This is the photo I showed Spoon, to be used as a reference:

    [​IMG]

    And this is the result:

    [​IMG]
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    [​IMG]
    [​IMG]
    [​IMG]

    I was so happy with it, that I wore it out of their Westin store. And for the next 15 minutes when I walked around Union Square, I got countless looks from the ladies, one guy telling me on the street I looked very sharp, and one retail store clerk asking me where I got it from.

    Spoon is the best hidden treasure in town. However, for those of you who haven't done bespoke suits before, keep in mind that it rarely happens that your first suit would give you exactly what you want (and this applies to any tailor). This is because most people only want a "look" but do not know to communicate that to a tailor (e.g., arm hole height, lapel shape/position, button stance, shoulder/collar shape, chest/waist suppression, sleeve pitch/width/length, etc.). Meanwhile, the tailor is usually reluctant to give you an aggressive cut as the first suit, because he doesn't know how comfortable you are with a suit that looks sharp but feels "tighter" from the off-the-shelf boxy ones. Also, don't be afraid to make many trips for alteration -- Mr. Lee was never tired of re-working things.

    Now I think I'll throw away some old stuff and shop for more fabrics on Ebay :D
     
  11. cropknox

    cropknox Active Member

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    Why on Earth would you presume they substitute fabric? I have really no reason to doubt thier honesty. Spoon is very well respected in younger SF Finiancial District/Downtown circles. During my first fitting, Andrew made a point to show me the LP selvage marking and factory tag. As to whether their workshop is inland or on the coast, I don't really know. Everyone at Spoon speaks Cantonese with pronounced Hong Kong accent for whatever that's worth.
     
  12. otheme

    otheme Well-Known Member

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    Shenzhen or HK, equal-quality labor costs about the same, otherwise one side will starve to death. Efficient market, right? BTW, IPAD3 is also made in Shenzhen.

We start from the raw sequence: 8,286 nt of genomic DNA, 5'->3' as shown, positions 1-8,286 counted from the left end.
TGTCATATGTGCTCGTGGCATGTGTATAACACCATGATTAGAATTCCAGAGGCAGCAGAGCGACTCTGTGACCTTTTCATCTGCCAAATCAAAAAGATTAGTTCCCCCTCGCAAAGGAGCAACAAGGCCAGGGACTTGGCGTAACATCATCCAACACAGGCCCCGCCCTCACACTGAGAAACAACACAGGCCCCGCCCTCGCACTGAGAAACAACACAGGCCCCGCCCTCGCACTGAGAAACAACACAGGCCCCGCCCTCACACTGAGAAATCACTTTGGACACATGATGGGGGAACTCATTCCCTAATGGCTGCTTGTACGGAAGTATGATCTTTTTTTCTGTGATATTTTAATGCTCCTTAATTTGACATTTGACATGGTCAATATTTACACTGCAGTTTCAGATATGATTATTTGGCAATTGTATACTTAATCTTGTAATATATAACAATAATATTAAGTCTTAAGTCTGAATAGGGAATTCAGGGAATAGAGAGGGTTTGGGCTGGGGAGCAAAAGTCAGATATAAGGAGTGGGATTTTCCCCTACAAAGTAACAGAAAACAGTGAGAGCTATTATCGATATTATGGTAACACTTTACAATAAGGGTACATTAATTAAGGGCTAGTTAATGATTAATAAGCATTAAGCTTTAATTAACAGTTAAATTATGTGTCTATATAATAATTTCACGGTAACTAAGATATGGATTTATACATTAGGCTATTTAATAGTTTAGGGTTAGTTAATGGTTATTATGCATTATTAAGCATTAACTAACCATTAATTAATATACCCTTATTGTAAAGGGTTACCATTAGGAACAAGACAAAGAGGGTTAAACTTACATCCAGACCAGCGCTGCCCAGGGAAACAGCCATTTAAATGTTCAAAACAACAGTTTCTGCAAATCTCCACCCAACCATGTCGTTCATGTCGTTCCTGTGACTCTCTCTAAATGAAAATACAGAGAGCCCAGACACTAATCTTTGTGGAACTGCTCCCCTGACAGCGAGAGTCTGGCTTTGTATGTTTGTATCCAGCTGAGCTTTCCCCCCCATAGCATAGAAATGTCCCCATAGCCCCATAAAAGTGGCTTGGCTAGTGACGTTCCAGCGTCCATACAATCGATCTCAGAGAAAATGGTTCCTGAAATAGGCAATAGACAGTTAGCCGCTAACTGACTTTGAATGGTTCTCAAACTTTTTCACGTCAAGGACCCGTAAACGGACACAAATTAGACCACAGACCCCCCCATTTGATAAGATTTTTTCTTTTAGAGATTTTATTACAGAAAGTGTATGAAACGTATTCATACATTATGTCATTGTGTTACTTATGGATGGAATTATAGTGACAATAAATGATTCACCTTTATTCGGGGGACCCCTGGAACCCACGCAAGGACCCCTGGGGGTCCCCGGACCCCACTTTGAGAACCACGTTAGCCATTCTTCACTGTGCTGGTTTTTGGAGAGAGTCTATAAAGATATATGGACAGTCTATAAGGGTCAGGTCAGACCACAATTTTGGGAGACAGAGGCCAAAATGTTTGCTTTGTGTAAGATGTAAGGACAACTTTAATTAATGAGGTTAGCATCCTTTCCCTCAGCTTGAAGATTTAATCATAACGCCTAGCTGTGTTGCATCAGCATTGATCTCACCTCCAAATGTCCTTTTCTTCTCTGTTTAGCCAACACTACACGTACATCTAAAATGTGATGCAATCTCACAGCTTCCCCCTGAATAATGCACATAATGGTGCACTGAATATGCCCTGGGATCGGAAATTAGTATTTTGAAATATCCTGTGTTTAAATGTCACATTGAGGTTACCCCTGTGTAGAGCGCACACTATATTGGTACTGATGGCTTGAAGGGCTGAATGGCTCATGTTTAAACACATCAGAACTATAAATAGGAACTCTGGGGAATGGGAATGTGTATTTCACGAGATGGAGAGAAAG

I don't care if it's sewn in Afghanistan. I am gladly paying $800 for a service that allows me to talk directly to the master tailor during basted shell fitting, the same man who personally cuts my pattern and does unlimited number of follow-up alterations. The fact that it's the same hand that cuts/sews the fabric and feels the suit on my body, that's priceless. Name me one shop in the US or Europe that can offer this kind of service at this price level.

    When one commissions a tailored suit, he is buying a service. The material and manufacturing cost is only a small portion. If this is incomprehensible, may I suggest BR factory outlets?




     
    Last edited: Mar 31, 2012
  13. badsha

    badsha Senior member

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    English cloth? Andrew Rogers. He might take your order if you ask nicely.
     
  14. otheme

    otheme Well-Known Member

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    Kennon, did you ask for any alteration when you got the suit back the first time? If I were you, I'd take the suit and shirt back and get them both altered until the fit is right. Ask the tailor to pin the suit so you can see the difference.

    Here is what I think of the suit:

    (1) the collar needs to be re-attached, obviously, until it hugs your neck.
    (2) the chest seems a bit too big
    (3) sleeves can be narrower
    (4) some extra fabric on shoulders, they are not flat
    (5) pants too long, and too wide
    (6) shirts sleeves too long, too wide, chest and waist are both too wide.





     
  15. lysandar

    lysandar Senior member

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    I'm not particularly gifted nor as experienced as many of the other gents in this forum - and its great that you like it - but the end-result could look better. For starters, the shoulders seem to be far more padded than your reference photo; coupled with the extension of the pad well beyond your shoulder point, doesn't seem like a good look to me.

    There also appears to be plenty of ruffling going on in the sleeves (pitch issue? too much excess cloth?) as well as tightening across the midsection of the suit (pulling downward - a button stance or balance issue?). Perhaps folks with more experience in such matters could shed better light.